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China and Superstitions PDF Print E-mail
Swift
Written by James Randi   

In today’s China, it appears that ancient superstitions are rising to the top of the politicians’ agenda for serious attention. The official view, their explanation for the series of misfortunes they believed to be threatening their careers last year, centered around a pair of Imperial guardian lions, traditionally known in Chinese as “shi,” and often called "Foo Dogs" in the West. They’re a pair of fierce-looking stone lions that guard so many homes and businesses, including the state-owned China Tobacco building just across the street from the government Land Bureau offices.

Well, a Land Bureau official has revealed that the secret weapon the Bureau used was “feng shui,” the ancient practice of how to arrange objects and to design architecture to supposedly improve health, prosperity and luck. For proof, he pointed at a stone wall in their parking lot that was built to block the feline statues’ harmful “qi,” or energy.

It’s a fact that Marxist ideology is fading in China, but as I’ve so often noted, ancient mystical beliefs once banned or shunned tend to gain ground and even replace one sort of nonsense with another; this happened in Russia within recent years when abandoned churches began to fill again as the grip of Communism relaxed.

Chinese fortunetellers are now eagerly offering costly sessions in astrology and numerology, and business people are consulting feng shui masters for financial guidance.

As The New York Times has just noted:

This mystical revival is attracting devoted followers in that most forbidden of realms: the marbled, atheistic halls of Chinese officialdom. Besieged by a meddlesome public at the gates and political      rivals amid their ranks, the country’s ambitious civil servants are increasingly — if discreetly — seeking supernatural shortcuts to wealth and power, much to the dismay of party ideologues and campaigners against corruption.

Some Chinese officials who embrace these notions have rather gone overboard with enthusiasm. From rural township party chiefs to the nation’s now-disgraced former rail minister, Chinese government officials are increasingly making budgetary decisions to fulfill their own personal prophecies and ambitions, according to experts, state news media reports and seasoned soothsayers. Liu Zhijun, that former railway minister, asked a feng shui master to choose auspicious dates for beginning major construction projects. While building what China intends to be the world’s largest high-speed rail system, Mr. Liu was fired in 2011, and charged last month with corruption and abuse of power. It was said that he accepted US$157 million in bribes and maintained a harem of eighteen mistresses, yet his especially heinous crime was: “belief in feudal superstitions.”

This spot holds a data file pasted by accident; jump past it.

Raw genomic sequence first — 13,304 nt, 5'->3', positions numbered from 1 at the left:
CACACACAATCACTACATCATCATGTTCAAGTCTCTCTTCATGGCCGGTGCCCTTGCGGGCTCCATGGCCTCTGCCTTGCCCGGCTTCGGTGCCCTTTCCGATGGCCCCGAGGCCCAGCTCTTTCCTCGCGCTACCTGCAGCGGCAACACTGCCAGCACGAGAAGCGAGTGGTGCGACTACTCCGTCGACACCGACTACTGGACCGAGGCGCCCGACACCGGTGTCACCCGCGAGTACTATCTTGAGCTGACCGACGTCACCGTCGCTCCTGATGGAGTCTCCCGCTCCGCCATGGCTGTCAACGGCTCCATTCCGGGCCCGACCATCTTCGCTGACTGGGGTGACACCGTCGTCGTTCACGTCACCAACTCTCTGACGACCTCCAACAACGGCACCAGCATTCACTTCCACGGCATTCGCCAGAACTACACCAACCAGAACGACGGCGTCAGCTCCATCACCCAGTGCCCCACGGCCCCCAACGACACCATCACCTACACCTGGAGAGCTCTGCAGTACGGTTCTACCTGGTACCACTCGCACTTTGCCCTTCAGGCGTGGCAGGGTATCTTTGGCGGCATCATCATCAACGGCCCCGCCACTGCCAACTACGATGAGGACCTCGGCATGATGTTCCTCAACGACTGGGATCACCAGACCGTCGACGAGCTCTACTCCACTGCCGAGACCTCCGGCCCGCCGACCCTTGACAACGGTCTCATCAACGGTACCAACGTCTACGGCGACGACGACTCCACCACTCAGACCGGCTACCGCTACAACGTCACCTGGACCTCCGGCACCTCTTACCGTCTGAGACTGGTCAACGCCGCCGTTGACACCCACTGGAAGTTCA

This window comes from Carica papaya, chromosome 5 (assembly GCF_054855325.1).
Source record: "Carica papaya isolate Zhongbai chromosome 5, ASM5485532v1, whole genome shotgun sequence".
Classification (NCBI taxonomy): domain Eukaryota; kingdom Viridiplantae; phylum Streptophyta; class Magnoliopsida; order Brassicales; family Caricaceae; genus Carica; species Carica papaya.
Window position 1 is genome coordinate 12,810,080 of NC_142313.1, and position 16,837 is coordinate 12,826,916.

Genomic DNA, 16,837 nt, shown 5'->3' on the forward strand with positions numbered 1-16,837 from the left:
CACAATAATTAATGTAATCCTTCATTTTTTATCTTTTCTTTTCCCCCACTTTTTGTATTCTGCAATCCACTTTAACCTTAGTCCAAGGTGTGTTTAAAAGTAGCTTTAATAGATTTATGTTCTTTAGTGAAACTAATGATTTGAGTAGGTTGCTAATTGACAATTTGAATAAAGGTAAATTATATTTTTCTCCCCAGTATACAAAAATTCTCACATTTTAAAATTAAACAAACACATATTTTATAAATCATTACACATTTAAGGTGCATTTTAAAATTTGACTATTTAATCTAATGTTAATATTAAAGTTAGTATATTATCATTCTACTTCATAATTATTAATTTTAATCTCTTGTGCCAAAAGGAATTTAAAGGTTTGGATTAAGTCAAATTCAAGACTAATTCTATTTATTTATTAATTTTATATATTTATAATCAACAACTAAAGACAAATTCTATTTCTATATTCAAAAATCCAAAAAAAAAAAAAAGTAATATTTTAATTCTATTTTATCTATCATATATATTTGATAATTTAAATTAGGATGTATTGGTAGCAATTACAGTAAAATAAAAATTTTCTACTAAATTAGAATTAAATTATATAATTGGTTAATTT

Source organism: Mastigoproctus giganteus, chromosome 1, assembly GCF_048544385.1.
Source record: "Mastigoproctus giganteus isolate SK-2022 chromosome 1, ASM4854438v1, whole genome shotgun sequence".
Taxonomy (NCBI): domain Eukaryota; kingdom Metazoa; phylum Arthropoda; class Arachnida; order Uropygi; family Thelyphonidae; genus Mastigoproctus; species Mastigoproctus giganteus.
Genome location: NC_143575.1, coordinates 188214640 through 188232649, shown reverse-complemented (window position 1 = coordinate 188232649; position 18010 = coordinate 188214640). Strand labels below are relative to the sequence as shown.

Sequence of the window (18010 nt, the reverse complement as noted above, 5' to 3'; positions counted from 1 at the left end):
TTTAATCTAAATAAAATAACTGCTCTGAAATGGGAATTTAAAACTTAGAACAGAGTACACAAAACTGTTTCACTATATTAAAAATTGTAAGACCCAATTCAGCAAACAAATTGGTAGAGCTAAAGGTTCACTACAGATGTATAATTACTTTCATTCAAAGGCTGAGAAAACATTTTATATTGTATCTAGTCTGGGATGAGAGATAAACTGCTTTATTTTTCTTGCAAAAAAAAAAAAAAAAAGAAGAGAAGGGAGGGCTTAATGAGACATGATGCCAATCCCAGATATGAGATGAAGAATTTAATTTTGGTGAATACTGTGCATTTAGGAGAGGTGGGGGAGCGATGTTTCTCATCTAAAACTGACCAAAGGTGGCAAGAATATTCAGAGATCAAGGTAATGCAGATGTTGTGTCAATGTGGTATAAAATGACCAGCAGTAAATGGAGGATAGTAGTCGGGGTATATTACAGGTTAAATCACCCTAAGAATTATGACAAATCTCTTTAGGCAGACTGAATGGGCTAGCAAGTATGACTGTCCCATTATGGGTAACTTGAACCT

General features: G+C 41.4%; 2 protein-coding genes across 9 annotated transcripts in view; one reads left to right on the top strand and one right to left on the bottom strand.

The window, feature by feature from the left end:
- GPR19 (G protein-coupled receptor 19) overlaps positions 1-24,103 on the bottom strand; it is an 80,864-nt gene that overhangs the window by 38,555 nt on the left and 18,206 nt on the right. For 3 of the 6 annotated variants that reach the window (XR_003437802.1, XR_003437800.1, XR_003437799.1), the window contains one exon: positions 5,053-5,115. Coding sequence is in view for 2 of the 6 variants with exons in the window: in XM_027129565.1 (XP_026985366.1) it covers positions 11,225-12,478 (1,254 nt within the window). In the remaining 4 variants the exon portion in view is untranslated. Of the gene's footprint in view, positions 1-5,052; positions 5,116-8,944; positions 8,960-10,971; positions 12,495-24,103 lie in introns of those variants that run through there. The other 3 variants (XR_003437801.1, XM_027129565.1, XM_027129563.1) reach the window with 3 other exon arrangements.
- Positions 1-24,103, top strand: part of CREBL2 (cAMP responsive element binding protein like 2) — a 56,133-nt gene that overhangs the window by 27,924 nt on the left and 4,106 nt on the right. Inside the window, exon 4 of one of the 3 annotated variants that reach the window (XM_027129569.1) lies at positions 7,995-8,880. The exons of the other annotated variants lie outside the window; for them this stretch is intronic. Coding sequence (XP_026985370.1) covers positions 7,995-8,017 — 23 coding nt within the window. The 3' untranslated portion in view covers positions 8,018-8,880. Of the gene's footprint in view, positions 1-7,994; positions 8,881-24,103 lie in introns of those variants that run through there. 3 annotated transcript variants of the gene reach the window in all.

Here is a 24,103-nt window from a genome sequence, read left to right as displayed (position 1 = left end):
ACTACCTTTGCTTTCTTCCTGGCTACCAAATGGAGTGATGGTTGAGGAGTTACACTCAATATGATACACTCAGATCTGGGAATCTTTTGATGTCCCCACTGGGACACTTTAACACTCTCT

But at this point, we need to call upon Max Sennett [1880-1960] of Keystone Kops fame, for guidance. In 2009, in a gesture that feng shui masters said would cancel their bad luck, county officials spent some US$732,000 to move a 369-ton boulder – a rock! – six miles to the county seat. As an important part of the following consecration ceremony, the county magistrate solemnly walked 325 feet toward this “spirit rock,” bowing low every three steps, in accord with the proper instructions…

And remember, the population of China is said to be almost one-fifth of the world’s human beings… How can such a huge, ancient, accomplished, country embrace such superstitions and errors of thought?

But there is hope. Again, from The New York Times:

Last month, Wang Zuoan, the head of the State Administration of Religious Affairs, condemned superstition in a newspaper published by the Central Party School, the premier ideological training ground for government officials.

“For a ruling party which follows Marxism, we need to help people establish a correct world view and to scientifically deal with birth, aging, sickness and death, as well as fortune and misfortune,” he said.

Well, I would strongly disagree that Marxism is any better than a religion, but my confidence is high that China will come about and meet the high expectations I hold for it…

James Randi is Founder of the James Randi Educational Foundation.